The HUMMER EV Is Being Touted As An Off-Road Goliath, Can It Live Up To Its Own Hype?
The original “Hummer” wasn’t the posh SUV that many off-roaders consider a joke, like the H2 or H3 vehicles that were produced from 2002-2009, and 2005-2010 respectively. The High Mobility Multipurpose Wheeled Vehicle was originally, like the Jeep, a vehicle with military service in mind. It was built for tackling difficult terrain, not the streets. The H2 and H3 were not built for off-roading. They were built for sales and cultivating the aggressive image of a vehicle of war.
The H2 and H3 vehicles all had plush, luxurious interiors that make going off-roading and getting the interior muddy an expensive, if not impossible, endeavor. They are also known for getting stuck and needing to be pulled out of mud, ruts, sand, and other terrain that many vehicles would have been more able to handle. Jeep Wranglers are typically much more capable of getting themselves out of tight spots and difficult positions and have even been known to be used to rescue stranded Hummers in the wild. At least the H2 and H3 are more capable at going off-road than the Toyota RAV4.
GMC is creating a 9000 pound vehicle with 1000 horsepower and expecting it to be a major off-roading player, but I have a hard time believing that it will be able to translate the power into anything meaningful for actual off-roading. With that kind of weight, I would worry that you’d be more likely to bury yourself than climb out and that historic bridges might even not support the weight of the gargantuan vehicle. To be clear, this is a vehicle that weighs more than twice what my Dodge Challenger weighs, and the Challenger is considered a fairly heavy car.
The original HMMWV weighed up to 8500 pounds with all the trappings and got stuck in the sand and mud frequently. It was also known for rolling over and having a lot of mechanical faults and failure. The US Government is known for contracting out to the lowest bidder and this seems to have been the case with the original HMMWV. The Hummer H2 was lighter than the HMMWV at ‘only’ 6,600 pounds and it too was noted for getting stuck. An ICE powered Jeep Wrangler, by comparison weighs around 4,000 at it’s lightest and 5,300 in the 4xe variant. Even EVs, with great, instant torque can get stuck in the sand, as the drivers of the Volkswagen ID.4 in the Mexican 1000 can attest to.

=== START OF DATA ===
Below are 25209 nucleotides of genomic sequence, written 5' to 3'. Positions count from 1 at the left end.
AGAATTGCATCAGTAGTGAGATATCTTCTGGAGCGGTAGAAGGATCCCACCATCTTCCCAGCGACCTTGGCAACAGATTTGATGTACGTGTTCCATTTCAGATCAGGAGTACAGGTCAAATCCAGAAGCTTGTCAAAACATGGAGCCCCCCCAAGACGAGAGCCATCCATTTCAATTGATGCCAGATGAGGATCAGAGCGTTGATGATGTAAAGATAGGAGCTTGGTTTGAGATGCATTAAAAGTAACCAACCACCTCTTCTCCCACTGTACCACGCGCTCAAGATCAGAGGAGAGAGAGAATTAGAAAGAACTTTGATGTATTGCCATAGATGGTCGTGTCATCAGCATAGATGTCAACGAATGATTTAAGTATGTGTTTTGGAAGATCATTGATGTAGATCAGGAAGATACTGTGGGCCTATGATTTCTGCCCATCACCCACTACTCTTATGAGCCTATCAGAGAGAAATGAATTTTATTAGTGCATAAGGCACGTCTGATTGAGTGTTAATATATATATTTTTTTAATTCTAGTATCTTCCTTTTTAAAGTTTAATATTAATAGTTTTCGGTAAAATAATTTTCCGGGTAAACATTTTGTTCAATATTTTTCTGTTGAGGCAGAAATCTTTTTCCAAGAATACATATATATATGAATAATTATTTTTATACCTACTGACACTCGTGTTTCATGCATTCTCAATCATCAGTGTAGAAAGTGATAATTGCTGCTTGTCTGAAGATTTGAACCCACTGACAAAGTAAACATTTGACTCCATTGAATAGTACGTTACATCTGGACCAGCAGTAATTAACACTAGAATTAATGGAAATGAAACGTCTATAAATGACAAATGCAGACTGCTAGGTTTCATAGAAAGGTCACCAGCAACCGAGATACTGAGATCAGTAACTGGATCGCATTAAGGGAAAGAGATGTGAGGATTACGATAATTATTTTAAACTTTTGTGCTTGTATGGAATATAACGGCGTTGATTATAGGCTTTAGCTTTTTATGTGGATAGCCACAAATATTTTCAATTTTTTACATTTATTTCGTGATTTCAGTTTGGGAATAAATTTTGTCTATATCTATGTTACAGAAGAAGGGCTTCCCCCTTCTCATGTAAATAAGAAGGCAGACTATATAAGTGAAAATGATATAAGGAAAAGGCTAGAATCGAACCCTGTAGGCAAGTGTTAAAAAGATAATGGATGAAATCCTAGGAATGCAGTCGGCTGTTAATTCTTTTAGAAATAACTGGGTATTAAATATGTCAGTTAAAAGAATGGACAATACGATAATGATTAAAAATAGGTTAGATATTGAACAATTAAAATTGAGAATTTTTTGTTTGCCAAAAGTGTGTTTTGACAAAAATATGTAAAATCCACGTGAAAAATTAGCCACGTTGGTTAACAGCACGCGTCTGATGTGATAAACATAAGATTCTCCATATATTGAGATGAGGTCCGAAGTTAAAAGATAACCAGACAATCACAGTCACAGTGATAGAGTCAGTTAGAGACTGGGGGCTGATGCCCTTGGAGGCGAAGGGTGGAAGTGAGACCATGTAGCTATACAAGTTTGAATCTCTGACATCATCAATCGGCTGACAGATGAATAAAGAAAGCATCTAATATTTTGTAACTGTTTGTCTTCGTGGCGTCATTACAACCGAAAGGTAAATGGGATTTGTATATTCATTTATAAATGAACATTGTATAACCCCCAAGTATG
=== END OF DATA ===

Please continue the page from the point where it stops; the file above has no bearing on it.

A 9,000 pound vehicle, regardless of its massive, custom designed 35-inch tires, will still sink into soft sediment, like silt, sugar sand, and mud. Those tires, without the right treading, will not move the vehicle in those situations. It will give you nice rooster-tails of dirt and mud, but you’ll be staying still while you’re doing it. Even with its 1,000 ponies, the GMC HUMMER EV is more likely to get stuck out on the trails in Florida than it is to succeed. The weight of the vehicle will probably render it about as capable of off-roading as the Mustang Mach E.
One thing that I do appreciate about the HUMMER EV is that it has steel skid plates along the underside. GMC clearly recognized that the battery-skateboard design found on most EVs is at risk of puncture when on the trail and as such has prioritized the battery's, and thus the driver’s safety. This obviously will add a significant amount of weight, but I think that I’d rather weight be taken off from many other places over those skid-plates as I do honestly see them as necessary. The biggest problem that I have with the RAV4 Prime is that it has this “under-carriage-made-of-batteries” thing.
The HUMMER EV seems to me like it will be an expensive mall crawler that may see the occasional trail, but with its near 6-figure price tag, I sincerely doubt that many people will risk the potential damage that going rock-climbing can cause a vehicle. The HUMMER EV is aimed at the same group of people that the H2 and H3 were: folks that want an aggressive looking vehicle. I don’t think that it will be worth its price for people who are looking for a work truck or off-roader.
One of the “selling points” for the HUMMER EV is the Super Cruise “driver assistance” feature that is supposed to offer ‘hands free driving’. If you’ve been following me, you know how I feel about self-driving cars. They should operate under strict-product liability because the driver isn’t supposed to have to pay attention. Driver assistance should be something that keeps you alive if you fall asleep at the wheel. By making the claim that it allows hands-free driving, it implies that your hands are free to do something else. If you’re doing something else, you’re probably not paying attention to the road. So what else are you supposed to be doing during this hands-free driving if not reading a book, playing video games, texting, or napping? If you can’t do those things because you’re still at liability for the car getting in a wreck and you’re still expected to be the car’s fail-safe, how is it ‘hands free driving’?
The HUMMER EV from GMC is going to be a beastly truck with amazing stats. Will it compare to the Tesla Cybertruck or F-150 Lightning? No. It’s not supposed to. Both of those vehicles will be lighter and, if built to be used off road, will probably be more capable than the HUMMER EV. CrabWalk is awesome; I will give you that, and the multitude of cameras on the upcoming vehicle should make recording the drives pretty interesting, but I will wait until I see how this truck/SUV handles real life obstacles with real-life owners before I make my final opinion.
Frank DiMuccio has been interested in the automotive industry since his childhood. In high school, he spent his free-time rebuilding his car and earned a newfound enjoyment of the grease and sweat of working in the garage. He can be followed on Twitter at @Fdimuccio4 for daily automotive news.